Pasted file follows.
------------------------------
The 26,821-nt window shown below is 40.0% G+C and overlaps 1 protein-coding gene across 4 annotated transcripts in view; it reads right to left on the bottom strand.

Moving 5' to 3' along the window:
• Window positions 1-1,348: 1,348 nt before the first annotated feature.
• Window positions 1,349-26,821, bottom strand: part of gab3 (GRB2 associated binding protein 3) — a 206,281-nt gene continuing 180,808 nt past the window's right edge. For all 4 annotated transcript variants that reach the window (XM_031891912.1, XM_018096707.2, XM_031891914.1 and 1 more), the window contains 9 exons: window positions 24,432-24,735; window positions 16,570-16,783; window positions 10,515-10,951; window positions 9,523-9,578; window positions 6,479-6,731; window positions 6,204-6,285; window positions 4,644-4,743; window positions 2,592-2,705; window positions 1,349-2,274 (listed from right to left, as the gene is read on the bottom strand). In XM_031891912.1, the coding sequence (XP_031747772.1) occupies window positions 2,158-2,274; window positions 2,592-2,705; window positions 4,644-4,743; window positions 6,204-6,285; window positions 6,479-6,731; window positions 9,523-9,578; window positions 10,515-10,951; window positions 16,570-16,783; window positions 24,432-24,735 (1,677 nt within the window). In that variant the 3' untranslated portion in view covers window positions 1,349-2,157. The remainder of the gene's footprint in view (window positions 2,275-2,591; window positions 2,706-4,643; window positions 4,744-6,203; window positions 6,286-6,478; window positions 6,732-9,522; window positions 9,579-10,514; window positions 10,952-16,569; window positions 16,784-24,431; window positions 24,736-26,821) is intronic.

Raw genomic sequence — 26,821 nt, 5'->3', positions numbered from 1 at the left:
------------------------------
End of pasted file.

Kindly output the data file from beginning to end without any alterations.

The 26,821-nt window shown below is 40.0% G+C and overlaps 1 protein-coding gene across 4 annotated transcripts in view; it reads right to left on the bottom strand.

Moving 5' to 3' along the window:
• Window positions 1-1,348: 1,348 nt before the first annotated feature.
• Window positions 1,349-26,821, bottom strand: part of gab3 (GRB2 associated binding protein 3) — a 206,281-nt gene continuing 180,808 nt past the window's right edge. For all 4 annotated transcript variants that reach the window (XM_031891912.1, XM_018096707.2, XM_031891914.1 and 1 more), the window contains 9 exons: window positions 24,432-24,735; window positions 16,570-16,783; window positions 10,515-10,951; window positions 9,523-9,578; window positions 6,479-6,731; window positions 6,204-6,285; window positions 4,644-4,743; window positions 2,592-2,705; window positions 1,349-2,274 (listed from right to left, as the gene is read on the bottom strand). In XM_031891912.1, the coding sequence (XP_031747772.1) occupies window positions 2,158-2,274; window positions 2,592-2,705; window positions 4,644-4,743; window positions 6,204-6,285; window positions 6,479-6,731; window positions 9,523-9,578; window positions 10,515-10,951; window positions 16,570-16,783; window positions 24,432-24,735 (1,677 nt within the window). In that variant the 3' untranslated portion in view covers window positions 1,349-2,157. The remainder of the gene's footprint in view (window positions 2,275-2,591; window positions 2,706-4,643; window positions 4,744-6,203; window positions 6,286-6,478; window positions 6,732-9,522; window positions 9,579-10,514; window positions 10,952-16,569; window positions 16,784-24,431; window positions 24,736-26,821) is intronic.

Raw genomic sequence — 26,821 nt, 5'->3', positions numbered from 1 at the left: